For the moment, the most convenient landmark is this shanty drugstore one block away from the Cultural Center.

Behold, You Who Cometh to Ascend the Great Wall : as I write these lines (this may change soon), this ruin happens to be your last chance to purchase a snack or a bottle of water, and the Center your last opportunity to empty your bladder indoor. On the way up, no facilities can be found except a few trashcans, and a couple of army sentry boxes.

Note that you are entering a formerly restricted area overlooking the Blue House and sensitive bases. The Inwangsan park was closed after the 1968 assassination attempt of Park Chung-hee by a North Korean commando, and reopened in 1993. Taking pictures of Cheong Wa Dae, littering the place, or firing a missile on the Government's HQ are stricly forbidden.

The first portion of the ascension remains a civilian area, and is turning into a pleasant neighborhood park, with a small wooden platform overlooking the city. Here, the XVth century wall separates Sajik-dong from Muak-dong. It goes all the way up to the summit, and its restoration is now almost completed ; higher up, you can see a temporary rail running along it, probably to carry the heavy concrete stones.

This part was restored earlier, and the Gu is now focusing on making the place an ideal place for families to rest or picnic. Gardeners are cleaning the bushes, planting new trees, and removing most weeds or detritus. Unfortunately, the authorities, felt compelled to add the usual gym equipments, and I'm afraid I know where they plan to install them : the small wooden platform may become a large concrete terrace, ruining the charm of one of the cutest spots.

These days all trees are blooming, and later in the year, you can pick apricots while strolling. But March-April has its advantages, particularily since the view isn't blocked by vegetation.

I was surprised to see many families with very young children go all the way up, which includes a vertiginous walk on a rock at the top, and the second section of the ascension, marked by a grilled gate leading to a narrow and steep staircase (the only unpleasant part of the journey, and it doesn't last long).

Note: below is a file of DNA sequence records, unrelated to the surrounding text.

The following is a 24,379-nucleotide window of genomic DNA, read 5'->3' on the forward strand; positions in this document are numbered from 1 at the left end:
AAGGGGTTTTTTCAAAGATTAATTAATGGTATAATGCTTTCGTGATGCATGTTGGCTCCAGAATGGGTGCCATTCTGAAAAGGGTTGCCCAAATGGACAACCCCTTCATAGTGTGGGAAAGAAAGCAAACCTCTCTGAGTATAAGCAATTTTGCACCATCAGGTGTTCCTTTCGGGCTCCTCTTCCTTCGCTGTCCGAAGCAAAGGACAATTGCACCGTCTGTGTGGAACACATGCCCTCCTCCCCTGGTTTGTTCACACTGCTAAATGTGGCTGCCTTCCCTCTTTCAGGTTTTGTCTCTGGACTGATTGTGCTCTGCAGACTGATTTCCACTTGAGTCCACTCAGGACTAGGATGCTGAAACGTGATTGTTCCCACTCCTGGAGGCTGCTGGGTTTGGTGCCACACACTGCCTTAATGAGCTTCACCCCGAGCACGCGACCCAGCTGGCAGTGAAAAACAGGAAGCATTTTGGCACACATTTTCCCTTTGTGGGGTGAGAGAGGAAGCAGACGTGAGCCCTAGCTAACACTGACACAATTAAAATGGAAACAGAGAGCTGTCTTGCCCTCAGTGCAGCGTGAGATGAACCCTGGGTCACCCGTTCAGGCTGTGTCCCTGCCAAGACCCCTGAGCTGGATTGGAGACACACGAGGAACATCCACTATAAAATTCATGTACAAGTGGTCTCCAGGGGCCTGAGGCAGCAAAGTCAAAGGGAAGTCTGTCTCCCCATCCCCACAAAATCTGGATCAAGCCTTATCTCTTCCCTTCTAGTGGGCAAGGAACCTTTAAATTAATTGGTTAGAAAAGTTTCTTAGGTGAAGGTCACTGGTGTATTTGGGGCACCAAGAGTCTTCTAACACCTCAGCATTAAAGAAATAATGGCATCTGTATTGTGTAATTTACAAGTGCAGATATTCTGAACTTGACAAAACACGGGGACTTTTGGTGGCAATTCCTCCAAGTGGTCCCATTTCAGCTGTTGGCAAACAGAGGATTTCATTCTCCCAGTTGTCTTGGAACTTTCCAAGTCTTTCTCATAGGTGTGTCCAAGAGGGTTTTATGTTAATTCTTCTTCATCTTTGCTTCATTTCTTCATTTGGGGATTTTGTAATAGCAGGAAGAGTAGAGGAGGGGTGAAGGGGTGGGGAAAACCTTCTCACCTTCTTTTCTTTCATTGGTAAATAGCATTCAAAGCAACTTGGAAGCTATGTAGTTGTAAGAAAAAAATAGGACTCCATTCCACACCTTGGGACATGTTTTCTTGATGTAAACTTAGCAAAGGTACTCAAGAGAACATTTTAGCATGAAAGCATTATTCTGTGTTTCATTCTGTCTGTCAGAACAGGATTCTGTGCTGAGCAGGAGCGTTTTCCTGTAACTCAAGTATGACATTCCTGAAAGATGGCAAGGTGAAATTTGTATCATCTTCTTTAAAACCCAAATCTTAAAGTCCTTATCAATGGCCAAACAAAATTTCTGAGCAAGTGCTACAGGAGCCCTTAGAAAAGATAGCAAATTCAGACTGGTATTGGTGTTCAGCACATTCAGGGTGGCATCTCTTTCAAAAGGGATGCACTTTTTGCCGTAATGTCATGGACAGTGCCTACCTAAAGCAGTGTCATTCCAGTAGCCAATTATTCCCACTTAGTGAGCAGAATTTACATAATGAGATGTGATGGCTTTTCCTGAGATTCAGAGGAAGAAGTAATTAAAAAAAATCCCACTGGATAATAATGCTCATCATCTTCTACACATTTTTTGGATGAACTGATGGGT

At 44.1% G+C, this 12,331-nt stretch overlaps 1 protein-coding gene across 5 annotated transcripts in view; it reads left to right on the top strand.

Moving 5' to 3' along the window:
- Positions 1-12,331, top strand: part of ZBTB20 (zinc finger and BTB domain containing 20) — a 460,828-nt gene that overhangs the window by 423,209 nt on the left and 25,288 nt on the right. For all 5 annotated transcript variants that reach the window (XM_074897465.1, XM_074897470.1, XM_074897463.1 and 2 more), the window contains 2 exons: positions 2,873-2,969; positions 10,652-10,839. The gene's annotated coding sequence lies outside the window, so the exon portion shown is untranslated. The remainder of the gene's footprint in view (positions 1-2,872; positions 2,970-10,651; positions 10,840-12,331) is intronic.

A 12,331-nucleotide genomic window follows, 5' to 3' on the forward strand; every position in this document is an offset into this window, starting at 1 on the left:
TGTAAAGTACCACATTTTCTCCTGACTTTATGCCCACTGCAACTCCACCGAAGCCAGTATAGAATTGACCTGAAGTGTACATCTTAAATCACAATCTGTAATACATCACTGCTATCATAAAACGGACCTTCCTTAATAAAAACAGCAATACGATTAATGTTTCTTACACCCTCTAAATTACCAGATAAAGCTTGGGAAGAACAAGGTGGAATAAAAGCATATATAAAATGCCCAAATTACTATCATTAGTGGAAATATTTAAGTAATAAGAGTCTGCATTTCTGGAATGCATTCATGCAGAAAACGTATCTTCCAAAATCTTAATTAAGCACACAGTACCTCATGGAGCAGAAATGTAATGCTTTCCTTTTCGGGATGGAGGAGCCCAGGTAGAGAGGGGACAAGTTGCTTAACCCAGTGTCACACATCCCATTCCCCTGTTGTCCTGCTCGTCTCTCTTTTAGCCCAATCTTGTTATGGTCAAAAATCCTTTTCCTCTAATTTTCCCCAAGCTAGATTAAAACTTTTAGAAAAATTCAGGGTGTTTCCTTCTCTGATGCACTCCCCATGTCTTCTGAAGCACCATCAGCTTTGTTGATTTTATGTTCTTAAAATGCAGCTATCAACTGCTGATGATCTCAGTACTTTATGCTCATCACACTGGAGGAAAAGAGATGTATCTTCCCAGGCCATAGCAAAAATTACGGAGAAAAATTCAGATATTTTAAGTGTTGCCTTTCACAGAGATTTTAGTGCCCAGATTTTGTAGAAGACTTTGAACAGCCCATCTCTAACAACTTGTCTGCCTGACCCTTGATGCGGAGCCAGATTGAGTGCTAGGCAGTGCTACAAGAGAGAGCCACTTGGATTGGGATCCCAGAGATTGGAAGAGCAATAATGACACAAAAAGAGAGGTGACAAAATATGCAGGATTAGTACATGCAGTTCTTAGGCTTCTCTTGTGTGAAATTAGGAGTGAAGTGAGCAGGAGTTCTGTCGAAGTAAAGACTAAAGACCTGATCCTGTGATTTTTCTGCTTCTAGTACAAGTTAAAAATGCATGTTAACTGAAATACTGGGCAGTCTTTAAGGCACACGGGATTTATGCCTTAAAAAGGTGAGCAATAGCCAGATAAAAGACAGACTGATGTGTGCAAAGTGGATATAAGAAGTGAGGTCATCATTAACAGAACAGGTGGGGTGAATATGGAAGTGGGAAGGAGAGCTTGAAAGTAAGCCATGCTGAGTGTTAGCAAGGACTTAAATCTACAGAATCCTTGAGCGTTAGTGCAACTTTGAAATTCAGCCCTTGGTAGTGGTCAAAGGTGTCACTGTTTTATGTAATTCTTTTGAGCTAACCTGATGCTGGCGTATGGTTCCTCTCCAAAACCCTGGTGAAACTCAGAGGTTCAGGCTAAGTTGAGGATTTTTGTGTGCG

The third section leads to the granite top of the hill, along the serpentine wall and a not too demanding slope. To the left, the view improves from apartment buildings to Inwangsa, and then to a pine forest. To the right, Bukhansan's majesty becomes clearer as the vegetation grows thicker. Behind you, Seoul keeps revealing itself step by step.

From the rock, next to an army barack, you can see Gangnam even behind Namsan (274.5 m high, compared to 338.2 for Inwangsan). This is the intersection of Muak-dong to the South, Hongje-4-dong to the West and Nusang-dong to the East. It could be the perfect spot to finish the ascension but then, just on the other side of the rock, you discover the fourth section : a welcoming clear path leading to the round dome of Bukhansan.

The beauty of this hike that at each station, you can either enjoy the view and call it a beautiful day, or venture one step beyond.

Seoul Village

* the Southern flank of the park is getting ready for Gyonam New Town : the block of small restaurants separating the Gangbuk Samsung Hospital and the Gyeonghuigung entrance will be replaced by a public garden, which has already been partly opened along the newly restored wall.